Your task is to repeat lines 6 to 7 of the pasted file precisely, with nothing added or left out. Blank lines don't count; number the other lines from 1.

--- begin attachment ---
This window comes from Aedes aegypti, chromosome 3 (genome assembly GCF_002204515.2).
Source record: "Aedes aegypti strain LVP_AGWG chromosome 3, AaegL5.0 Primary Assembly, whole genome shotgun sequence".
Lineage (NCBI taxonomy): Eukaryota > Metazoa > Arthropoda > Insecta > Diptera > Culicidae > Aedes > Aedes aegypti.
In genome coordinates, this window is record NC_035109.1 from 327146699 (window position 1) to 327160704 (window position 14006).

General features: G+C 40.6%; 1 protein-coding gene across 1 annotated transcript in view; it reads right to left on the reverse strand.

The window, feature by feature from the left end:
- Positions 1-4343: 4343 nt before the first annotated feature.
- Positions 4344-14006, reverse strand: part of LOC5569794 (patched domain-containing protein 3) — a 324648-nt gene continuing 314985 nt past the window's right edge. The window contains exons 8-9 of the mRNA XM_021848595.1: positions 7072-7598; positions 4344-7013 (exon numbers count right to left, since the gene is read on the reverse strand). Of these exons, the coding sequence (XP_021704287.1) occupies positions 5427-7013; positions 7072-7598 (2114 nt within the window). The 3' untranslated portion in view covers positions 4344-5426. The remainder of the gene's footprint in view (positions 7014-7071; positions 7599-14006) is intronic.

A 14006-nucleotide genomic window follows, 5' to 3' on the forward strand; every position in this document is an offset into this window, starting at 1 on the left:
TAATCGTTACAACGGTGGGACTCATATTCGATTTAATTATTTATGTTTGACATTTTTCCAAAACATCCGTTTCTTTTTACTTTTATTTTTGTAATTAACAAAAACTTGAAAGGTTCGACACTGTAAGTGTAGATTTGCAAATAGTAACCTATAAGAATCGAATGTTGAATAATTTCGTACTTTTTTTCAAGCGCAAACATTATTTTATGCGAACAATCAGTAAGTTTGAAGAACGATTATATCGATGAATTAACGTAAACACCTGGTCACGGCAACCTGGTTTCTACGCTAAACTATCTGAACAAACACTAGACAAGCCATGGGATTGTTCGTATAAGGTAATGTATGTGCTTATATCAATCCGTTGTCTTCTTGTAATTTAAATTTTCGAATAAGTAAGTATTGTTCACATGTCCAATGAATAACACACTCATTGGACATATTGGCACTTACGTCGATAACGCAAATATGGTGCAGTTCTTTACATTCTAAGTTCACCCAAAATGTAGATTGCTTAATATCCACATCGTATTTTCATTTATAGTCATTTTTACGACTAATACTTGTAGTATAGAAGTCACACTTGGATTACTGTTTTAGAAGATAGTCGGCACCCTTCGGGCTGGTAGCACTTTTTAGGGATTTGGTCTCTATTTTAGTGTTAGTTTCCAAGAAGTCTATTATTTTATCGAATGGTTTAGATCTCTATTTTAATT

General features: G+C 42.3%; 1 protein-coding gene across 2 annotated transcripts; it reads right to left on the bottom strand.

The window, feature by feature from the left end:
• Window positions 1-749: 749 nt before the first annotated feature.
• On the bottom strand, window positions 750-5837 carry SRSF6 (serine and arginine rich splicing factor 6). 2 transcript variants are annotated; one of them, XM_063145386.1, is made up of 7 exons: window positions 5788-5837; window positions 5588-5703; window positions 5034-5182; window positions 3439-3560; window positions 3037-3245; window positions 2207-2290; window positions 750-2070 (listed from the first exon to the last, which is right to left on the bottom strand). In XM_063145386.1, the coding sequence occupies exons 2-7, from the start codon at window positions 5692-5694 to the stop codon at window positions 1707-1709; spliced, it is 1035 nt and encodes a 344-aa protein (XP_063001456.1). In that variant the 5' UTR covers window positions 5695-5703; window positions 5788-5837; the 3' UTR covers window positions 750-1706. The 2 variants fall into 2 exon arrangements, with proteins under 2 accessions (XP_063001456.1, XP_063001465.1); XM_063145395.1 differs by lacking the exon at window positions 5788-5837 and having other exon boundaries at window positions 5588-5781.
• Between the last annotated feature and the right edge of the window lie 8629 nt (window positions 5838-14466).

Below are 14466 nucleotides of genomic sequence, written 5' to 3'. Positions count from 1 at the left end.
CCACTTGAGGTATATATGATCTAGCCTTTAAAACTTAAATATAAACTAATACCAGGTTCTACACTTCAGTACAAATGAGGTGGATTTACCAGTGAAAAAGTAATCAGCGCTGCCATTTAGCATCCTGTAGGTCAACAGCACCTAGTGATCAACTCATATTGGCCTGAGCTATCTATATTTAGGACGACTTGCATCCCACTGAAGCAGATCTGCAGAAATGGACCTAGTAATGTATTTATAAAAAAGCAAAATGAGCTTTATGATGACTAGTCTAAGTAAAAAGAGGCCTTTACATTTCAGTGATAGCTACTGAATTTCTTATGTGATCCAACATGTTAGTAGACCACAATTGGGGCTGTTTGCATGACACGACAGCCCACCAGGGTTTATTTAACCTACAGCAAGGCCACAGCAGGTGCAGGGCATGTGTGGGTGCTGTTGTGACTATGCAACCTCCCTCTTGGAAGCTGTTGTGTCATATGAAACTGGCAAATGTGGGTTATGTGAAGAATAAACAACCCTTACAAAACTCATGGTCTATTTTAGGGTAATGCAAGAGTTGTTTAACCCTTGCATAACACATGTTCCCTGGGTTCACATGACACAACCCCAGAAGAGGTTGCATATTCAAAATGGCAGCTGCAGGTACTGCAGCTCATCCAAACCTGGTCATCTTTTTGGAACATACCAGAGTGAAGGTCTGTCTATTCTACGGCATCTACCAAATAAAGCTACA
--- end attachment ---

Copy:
The window, feature by feature from the left end:
- Positions 1-4343: 4343 nt before the first annotated feature.